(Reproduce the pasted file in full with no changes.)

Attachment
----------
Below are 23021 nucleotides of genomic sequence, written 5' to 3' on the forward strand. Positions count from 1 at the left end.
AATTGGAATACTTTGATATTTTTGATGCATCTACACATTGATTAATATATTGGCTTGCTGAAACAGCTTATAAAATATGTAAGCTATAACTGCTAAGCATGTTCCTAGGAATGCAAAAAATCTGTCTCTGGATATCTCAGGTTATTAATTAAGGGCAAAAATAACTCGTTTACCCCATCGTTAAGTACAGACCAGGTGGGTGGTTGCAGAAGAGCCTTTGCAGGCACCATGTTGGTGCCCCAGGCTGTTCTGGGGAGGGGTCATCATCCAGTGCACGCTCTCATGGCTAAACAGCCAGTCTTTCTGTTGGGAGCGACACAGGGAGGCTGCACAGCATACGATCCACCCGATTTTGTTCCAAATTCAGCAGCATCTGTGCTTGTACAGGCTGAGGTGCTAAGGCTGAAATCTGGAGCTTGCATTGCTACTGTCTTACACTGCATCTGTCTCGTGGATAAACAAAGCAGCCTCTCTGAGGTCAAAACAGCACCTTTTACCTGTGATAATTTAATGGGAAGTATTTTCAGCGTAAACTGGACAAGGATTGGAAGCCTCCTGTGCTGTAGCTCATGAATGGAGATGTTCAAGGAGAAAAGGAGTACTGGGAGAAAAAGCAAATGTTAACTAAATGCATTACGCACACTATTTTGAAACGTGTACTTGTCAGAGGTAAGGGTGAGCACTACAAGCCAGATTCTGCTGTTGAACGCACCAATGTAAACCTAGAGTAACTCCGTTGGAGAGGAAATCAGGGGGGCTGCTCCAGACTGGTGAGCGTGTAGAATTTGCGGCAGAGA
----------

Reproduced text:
Below are 23021 nucleotides of genomic sequence, written 5' to 3' on the forward strand. Positions count from 1 at the left end.
AATTGGAATACTTTGATATTTTTGATGCATCTACACATTGATTAATATATTGGCTTGCTGAAACAGCTTATAAAATATGTAAGCTATAACTGCTAAGCATGTTCCTAGGAATGCAAAAAATCTGTCTCTGGATATCTCAGGTTATTAATTAAGGGCAAAAATAACTCGTTTACCCCATCGTTAAGTACAGACCAGGTGGGTGGTTGCAGAAGAGCCTTTGCAGGCACCATGTTGGTGCCCCAGGCTGTTCTGGGGAGGGGTCATCATCCAGTGCACGCTCTCATGGCTAAACAGCCAGTCTTTCTGTTGGGAGCGACACAGGGAGGCTGCACAGCATACGATCCACCCGATTTTGTTCCAAATTCAGCAGCATCTGTGCTTGTACAGGCTGAGGTGCTAAGGCTGAAATCTGGAGCTTGCATTGCTACTGTCTTACACTGCATCTGTCTCGTGGATAAACAAAGCAGCCTCTCTGAGGTCAAAACAGCACCTTTTACCTGTGATAATTTAATGGGAAGTATTTTCAGCGTAAACTGGACAAGGATTGGAAGCCTCCTGTGCTGTAGCTCATGAATGGAGATGTTCAAGGAGAAAAGGAGTACTGGGAGAAAAAGCAAATGTTAACTAAATGCATTACGCACACTATTTTGAAACGTGTACTTGTCAGAGGTAAGGGTGAGCACTACAAGCCAGATTCTGCTGTTGAACGCACCAATGTAAACCTAGAGTAACTCCGTTGGAGAGGAAATCAGGGGGGCTGCTCCAGACTGGTGAGCGTGTAGAATTTGCGGCAGAGA